I have a confession to make: I'm obsessed with wireless portable audio gear. Bluetooth earbuds, headphones, and portable speakers excite me more than they probably should. And I'm OK with that. My wife, however, gives me "the look" every time a new gadget arrives, rolling her eyes so far up her skull she could have easily become a soap opera star or an extra on The Walking Dead. She doesn't get it - she's not a geek who loves to get to the bottom of every feature, spot every miniscule detail, and figure out if we have something special on our hands.
The HTC One X was (and still is) a fantastic device thanks to its solid hardware, excellent build quality, and stunning display. But it's a little long in the tooth, partially because the newest high-end smartphones have both quad-core CPUs and LTE, and partially because in the smartphone world, anything that's 7 months old is (unfortunately) outdated.
That brings us to the HTC One X+, which is more of a mid-cycle refresh than an all-new model. It keeps the same basic frame and the outstanding display, but packs a more powerful version of NVIDIA's quad-core Tegra 3 CPU, and the AT&T variant even comes with LTE.
Earlier today, a couple of rather exciting photos found on Picasa began hitting news sites showing what could be a leaked device called the Sony Nexus X. Of course, during Nexus season, any rumor or glance at a possible new device is always exciting, but sometimes it's worth while to take a step back and consider whether what we're looking at is actually what it appears to be. Our penchant for putting leaked images under the microscope led us to do a bit of investigating.
After taking a look at the Nexus X photos, we have some doubts about their validity.
I had a brief hands-on with HTC's newest Android devices here at MobileCON in San Diego; specifically, the One X+ and One VX, both of which are tied down to AT&T here in the US. And the one you're probably interested in, the One X+, comes in any color you like - as long as it's black.
Now, my hands-on was indeed brief, but as a One X owner, I largely knew where to go and what to look at, and I have to say - this thing runs smooth. I've never found my Tegra 3 One X especially slow, but the speed difference with the newest T3 chip (presumably, the T33 found in the Transformer Pad Infinity) and Jelly Bean is definitely noticeable.
Even as the proud owner of an HTC One X, sometimes I find it difficult to defend the company whose handsets I really do love. The One X is a truly gorgeous piece of hardware - a unique and interesting design among a sea of relatively similar (or extremely boring) shiny plastic rectangles. It's the first Android phone design I've looked at and thought to myself, "Wow, that's really inspired." Call me a fanboy if you must, but I really do love the look of this phone. I have since I reviewed it, and I still love it now.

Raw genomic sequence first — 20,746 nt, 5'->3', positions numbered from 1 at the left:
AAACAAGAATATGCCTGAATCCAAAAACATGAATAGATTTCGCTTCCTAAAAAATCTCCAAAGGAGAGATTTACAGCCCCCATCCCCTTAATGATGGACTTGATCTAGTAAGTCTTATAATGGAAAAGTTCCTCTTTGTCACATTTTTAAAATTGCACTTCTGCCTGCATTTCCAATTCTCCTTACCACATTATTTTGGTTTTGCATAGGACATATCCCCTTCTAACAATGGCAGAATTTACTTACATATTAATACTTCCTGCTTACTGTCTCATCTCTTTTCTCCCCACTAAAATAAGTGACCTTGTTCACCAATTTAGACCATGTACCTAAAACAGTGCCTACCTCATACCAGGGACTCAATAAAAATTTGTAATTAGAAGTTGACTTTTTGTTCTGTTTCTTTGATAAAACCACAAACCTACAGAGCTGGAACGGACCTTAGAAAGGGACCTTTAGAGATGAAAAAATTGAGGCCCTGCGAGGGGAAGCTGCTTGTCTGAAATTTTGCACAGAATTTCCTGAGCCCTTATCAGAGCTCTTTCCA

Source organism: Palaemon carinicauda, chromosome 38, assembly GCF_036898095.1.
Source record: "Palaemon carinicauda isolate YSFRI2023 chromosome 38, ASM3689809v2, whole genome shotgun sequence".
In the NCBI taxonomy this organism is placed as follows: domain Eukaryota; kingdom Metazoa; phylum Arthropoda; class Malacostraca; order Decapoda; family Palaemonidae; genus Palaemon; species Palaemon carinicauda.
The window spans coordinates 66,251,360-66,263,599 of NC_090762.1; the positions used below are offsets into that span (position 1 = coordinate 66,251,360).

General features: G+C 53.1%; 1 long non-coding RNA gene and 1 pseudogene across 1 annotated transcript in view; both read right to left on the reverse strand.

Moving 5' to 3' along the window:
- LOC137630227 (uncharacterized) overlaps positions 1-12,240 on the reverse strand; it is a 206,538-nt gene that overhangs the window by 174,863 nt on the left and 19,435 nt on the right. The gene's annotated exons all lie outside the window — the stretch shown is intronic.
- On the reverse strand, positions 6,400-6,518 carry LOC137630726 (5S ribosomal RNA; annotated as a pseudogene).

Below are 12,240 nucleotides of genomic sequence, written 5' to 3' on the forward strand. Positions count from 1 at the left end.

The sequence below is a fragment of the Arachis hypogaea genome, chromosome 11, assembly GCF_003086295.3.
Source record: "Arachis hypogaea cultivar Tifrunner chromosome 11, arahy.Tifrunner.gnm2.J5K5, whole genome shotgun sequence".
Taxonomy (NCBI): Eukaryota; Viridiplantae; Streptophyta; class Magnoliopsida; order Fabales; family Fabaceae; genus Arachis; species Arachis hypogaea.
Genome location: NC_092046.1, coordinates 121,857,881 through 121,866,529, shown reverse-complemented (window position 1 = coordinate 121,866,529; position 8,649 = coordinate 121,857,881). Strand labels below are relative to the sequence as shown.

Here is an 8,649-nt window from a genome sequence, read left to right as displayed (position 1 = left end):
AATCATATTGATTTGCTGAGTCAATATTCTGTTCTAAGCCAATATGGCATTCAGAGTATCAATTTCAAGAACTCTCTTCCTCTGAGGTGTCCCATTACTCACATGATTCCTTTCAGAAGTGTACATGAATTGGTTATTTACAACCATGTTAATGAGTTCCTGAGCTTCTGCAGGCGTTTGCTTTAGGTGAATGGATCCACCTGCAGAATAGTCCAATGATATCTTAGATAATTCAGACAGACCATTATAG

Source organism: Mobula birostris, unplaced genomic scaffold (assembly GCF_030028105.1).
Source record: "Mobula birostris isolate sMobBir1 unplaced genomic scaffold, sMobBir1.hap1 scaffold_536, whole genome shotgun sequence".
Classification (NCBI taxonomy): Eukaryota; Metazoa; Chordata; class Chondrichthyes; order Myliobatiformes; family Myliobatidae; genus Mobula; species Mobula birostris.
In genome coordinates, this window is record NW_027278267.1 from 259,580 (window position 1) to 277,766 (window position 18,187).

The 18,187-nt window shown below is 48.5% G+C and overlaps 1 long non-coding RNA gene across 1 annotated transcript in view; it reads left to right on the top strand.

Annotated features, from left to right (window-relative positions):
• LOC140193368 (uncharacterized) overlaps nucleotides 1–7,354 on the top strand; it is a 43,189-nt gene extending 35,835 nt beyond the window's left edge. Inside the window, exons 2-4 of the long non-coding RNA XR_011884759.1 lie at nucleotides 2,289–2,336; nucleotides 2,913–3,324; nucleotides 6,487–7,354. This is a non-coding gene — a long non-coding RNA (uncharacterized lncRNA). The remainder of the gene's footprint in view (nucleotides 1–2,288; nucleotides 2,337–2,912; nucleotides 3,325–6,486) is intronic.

As such, you can guess that I love the look of the One X+.
The Android Jelly Bean with HTC™ Sense 4+ update is scheduled to begin rolling out for the HTC One™ S and HTC One™ X from October.
As most of you probably already know, Jelly Bean (Android 4.1) is the most polished version of Android yet. Coupled with some of the "enhancements" in Sense 4+ - namely, the improved camera software and the Get Started functionality - it should be quite a nice update. With the rollout scheduled to begin "from October," it seems safe to assume it should be out en masse by the end of the year.
In its One X+ announcement, HTC also announced some changes to Sense. While none were groundbreaking (so don't expect a visual overhaul) and not a lot of details were revealed, the company did mention a few things were being upgraded.
Protip: the image on the left is gigantic when full-sized. Apparently HTC's target date was September 24.
The camera software seems to have received the bulk of the changes, starting with the front-facer, which now includes Self Portrait mode (previewed below, left). As you'd expect, it makes taking self-shots easier by "detecting the human face at various angles and applying subtle enhancements to skin and eyes" - in other words, it auto-'Shops you.
Manufacturers, you're awful at naming things. Sorry. It's true. In many cases, you've either muddied the brand of your flagship devices, or made it incredibly difficult for customers to know what they should be asking for when they walk into a store. This is probably not a good thing since you want customers to buy your stuff. More than that, though, you want them to love your stuff, so they'll buy more of it. Making it easier to say the name of the product will go a long way towards that goal.
Today, I'm going to help you with this problem.
Look, I'll admit it up front: 9 times out of 10, when I buy accessories, I buy cheap and generic. A $5 phone pouch is just as good as a $30 one, right? I always thought I was getting the same product without paying for a fancy name stamped on it, a nicer package, and some more marketing. But between my cheap, universal car mount (which, while adjustable, never quite seems to hold any device quite as snugly as I'd like) or my universal arm band (which has required some cutting and doctoring with every new phone I get), one would think I'd know by now that you get what you pay for when it comes to accessories.
Just a few weeks ago, we asked you what phone you would buy if you had to choose one today - the HTC One X, or the Samsung Galaxy S III. Surprisingly, people were pretty closely split, with the tally as of writing 56% SGSIII, 44% HOX. But that was in the sort of limbo-zone when we'd seen plenty of glowing reviews of the One X and the SGSIII had yet to be proven. Now, the field is a little more empty, with international variants of the SGSIII out for a few weeks and a number of reviews having dropped.